AP NEWS

Drone tests in Reno focus on emergency medical supplies

May 11, 2018
FILE- In this July 17, 2015, file photo, a Flirtey drone flies above the Wise County Fairgrounds while lowering a package of prescription medication at the Remote Area Medical (RAM) clinic in Wise County, Va. The selection of the Reno-based drone operator Flirtey and its local partners for a national test program aimed at increasing the use of unmanned aircraft will be a "game-changer" for the delivery of emergency medical supplies in the region, backers of the effort say. (Tim C Cox/The Bristol Herald-Courier via AP, File)

RENO, Nev. (AP) — The selection of the Reno-based drone operator Flirtey and its local partners for a national test program aimed at increasing the use of unmanned aircraft will be a “game-changer” for the delivery of emergency medical supplies in the region, backers of the effort say.

The 10 sites the U.S. Department of Transportation announced Wednesday include projects ranging from monitoring crops and oil pipelines in North Dakota to applying mosquito-killing treatments in Florida.

In northern Nevada, the focus will be on drugs and medical equipment.

Flirtey drones already have delivered automated external defibrillators used to jumpstart the hearts of cardiac arrest victims as part of a joint emergency program with first-responders in Reno. The company also anticipates future deliveries of EpiPens to treat severe allergic reactions and Narcan for opioid overdoses.

“We set out to build the strongest and most diverse coalition possible in order to support a drone initiative Flirtey has already been spearheading in our community — life saving drone deliveries,” Reno Mayor Hillary Schieve said.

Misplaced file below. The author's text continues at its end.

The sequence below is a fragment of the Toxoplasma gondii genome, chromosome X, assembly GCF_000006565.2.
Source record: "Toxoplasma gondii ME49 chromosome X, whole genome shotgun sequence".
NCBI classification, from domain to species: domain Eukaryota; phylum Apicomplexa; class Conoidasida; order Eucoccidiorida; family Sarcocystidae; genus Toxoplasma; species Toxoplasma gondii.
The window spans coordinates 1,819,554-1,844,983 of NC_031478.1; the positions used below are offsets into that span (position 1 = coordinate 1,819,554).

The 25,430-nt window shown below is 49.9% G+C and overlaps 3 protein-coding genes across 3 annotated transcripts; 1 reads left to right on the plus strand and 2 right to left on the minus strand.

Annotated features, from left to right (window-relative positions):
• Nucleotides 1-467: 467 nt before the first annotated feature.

Flirtey CEO Matthew Sweeney said they expect just one of their drones operating in Reno will save one life every two weeks.

“This model is a game-changer for the health of our communities and will prove the viability of this life saving program, which has the potential to save over 1 million American lives over the decades to come,” he said. “While saving lives, we will create jobs and help make America’s drone industry great.”

The joint application Flirtey, the city of Reno and other partners submitted to the DOT said cardiac arrest is the leading cause of natural death in America, and for every minute that a cardiac arrest patient waits to receive defibrillation, their odds of survival decrease by about 10 percent per minute.

Deploying defibrillators can increase the cardiac arrest survival rate from just 10 percent today, to approximately 47 percent, the company said.

In addition to the Regional Emergency Medical Services Authority, partners that submitted the joint application from Reno included the city of Sparks, Washoe County, the Reno police and fire departments, the Reno Sparks Indian Colony, Truckee Meadows Community College, American Red Cross, AirMap, FedEx and T-Mobile.